Why what works so well for an online form won't work when it
A/B testing and the presidential campaign
comes to choosing a president?
A/B testing is a great thing. It lets you compare alternatives and make better decisions. In this short post we want to demonstrate the benefits of a/b testing by comparing testing for online forms with using a/b testing for choosing the best candidate in a political campaign. As you can imagine, it won’t be so simple for the latter.
A/B testing background
A/B testing is a simple way to compare two things in order to find out which one of them works better. In most scenarios, once you figure out which one is your “winner” you stick with it, and get rid of the other. The treatment for the winner as well as the loser is probably where the similarity between running an a/b test for an online page and a presidential candidate starts and unfortunately ends.
Making only one change
When running an a/b test for an online form, it's important to make one change at a time. Do not change both your key message and your background image, otherwise you will not know which change made the difference. If you are using a tool that supports multi variant testing (a/b/c/d test) you can test more versions in one run. But still you need to make sure that you understand what variants you are testing. e.g. if you want to test two variants such as message and background, four versions will cover all the options you need to test. In a presidential campaign it's very different. Imagine running a test for “version” Trump vs. “version” Clinton… However, even if you could run such a test, you would be testing two completely different versions. You won’t have the luxury of controlling internal variants such as candidate’s recklessness, smartness, loudness, maturity, record, experience, etc.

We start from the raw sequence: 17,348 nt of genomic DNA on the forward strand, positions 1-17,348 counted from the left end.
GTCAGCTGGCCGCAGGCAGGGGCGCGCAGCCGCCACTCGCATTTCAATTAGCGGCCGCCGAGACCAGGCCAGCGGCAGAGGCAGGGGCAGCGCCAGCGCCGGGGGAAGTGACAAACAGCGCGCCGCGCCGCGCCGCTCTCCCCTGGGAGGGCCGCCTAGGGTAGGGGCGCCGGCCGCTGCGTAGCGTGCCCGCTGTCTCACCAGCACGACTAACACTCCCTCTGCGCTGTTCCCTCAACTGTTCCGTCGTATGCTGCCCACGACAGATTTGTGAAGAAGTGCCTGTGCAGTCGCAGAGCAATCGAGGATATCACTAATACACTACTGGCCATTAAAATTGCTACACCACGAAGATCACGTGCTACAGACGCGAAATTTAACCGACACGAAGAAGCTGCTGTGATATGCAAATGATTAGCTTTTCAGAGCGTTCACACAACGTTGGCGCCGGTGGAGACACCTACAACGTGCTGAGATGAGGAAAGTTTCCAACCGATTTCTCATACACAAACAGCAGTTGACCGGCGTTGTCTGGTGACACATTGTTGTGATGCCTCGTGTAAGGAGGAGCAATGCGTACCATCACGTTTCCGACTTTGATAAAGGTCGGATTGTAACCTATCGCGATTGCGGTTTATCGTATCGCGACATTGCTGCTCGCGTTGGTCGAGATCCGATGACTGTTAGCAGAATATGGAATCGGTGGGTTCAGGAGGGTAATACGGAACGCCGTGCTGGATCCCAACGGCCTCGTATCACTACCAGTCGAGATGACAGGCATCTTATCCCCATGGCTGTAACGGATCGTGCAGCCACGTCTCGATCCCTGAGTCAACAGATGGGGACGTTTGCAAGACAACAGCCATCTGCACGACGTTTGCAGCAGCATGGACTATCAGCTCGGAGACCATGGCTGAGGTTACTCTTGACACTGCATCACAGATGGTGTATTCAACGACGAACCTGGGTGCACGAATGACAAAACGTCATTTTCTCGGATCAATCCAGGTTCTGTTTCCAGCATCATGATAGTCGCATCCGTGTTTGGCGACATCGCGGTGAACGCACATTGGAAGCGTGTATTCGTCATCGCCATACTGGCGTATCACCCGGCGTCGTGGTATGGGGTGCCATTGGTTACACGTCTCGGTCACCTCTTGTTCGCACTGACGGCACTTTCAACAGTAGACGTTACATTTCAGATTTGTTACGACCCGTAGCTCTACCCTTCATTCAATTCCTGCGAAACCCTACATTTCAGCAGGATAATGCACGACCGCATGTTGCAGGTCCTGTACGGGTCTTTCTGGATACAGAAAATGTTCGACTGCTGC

Concurrency, running the test simultaneously
One of the important elements in an a/b test is that you should try to minimize and control all aspects of the test. I.e. You don’t want to test version A for one month and version B in the next month since there may be some other factors (like seasonality) which would impact the results. So ideally, when testing an online form you want to serve one version of your form to one user, and another version of the form to the next user and so on. Now think about presidency: Can you imagine trying out Trump for one day, Clinton the next day, back to Trump and so on? Obviously that would not work well.
How to measure success and conversion rates
Measuring success for online forms is easy: their goal is to convert, so all you need is to count the number of visitors who submit version A out of all visitors to that form. Do the same for version B, compare the rates and you have your winner. Its also very easy to present the results of such a test in a graph or a dashboard. Many times, a short glimpse is all you’ll need in order to see if you have a clear winner. But what about candidates for presidency? How do you measure success? E.g. a president who acts to enforce gun controls would be considered ‘success’ for some and ‘failure’ for others. Same for a president who passes a health care reform or who sends US troop overseas. So even if you could run an a/b test among presidents, it would be much more difficult to decide on a winner.
To sum up, while a/b testing is a great practice for testing landing pages and online forms it does not land itself to use for selecting your candidate for presidency. More seriously, if you have a decision making situation in which you have several options or “versions”, check yourself :
- Do you need only one winner and should get rid of other less effective options
- Can you set a clear goal to help you compare and decide on a winner
- Can you run a short-time test to compare the options while controlling all external influences
If you answered yes to the above questions, you should consider trying out a/b testing!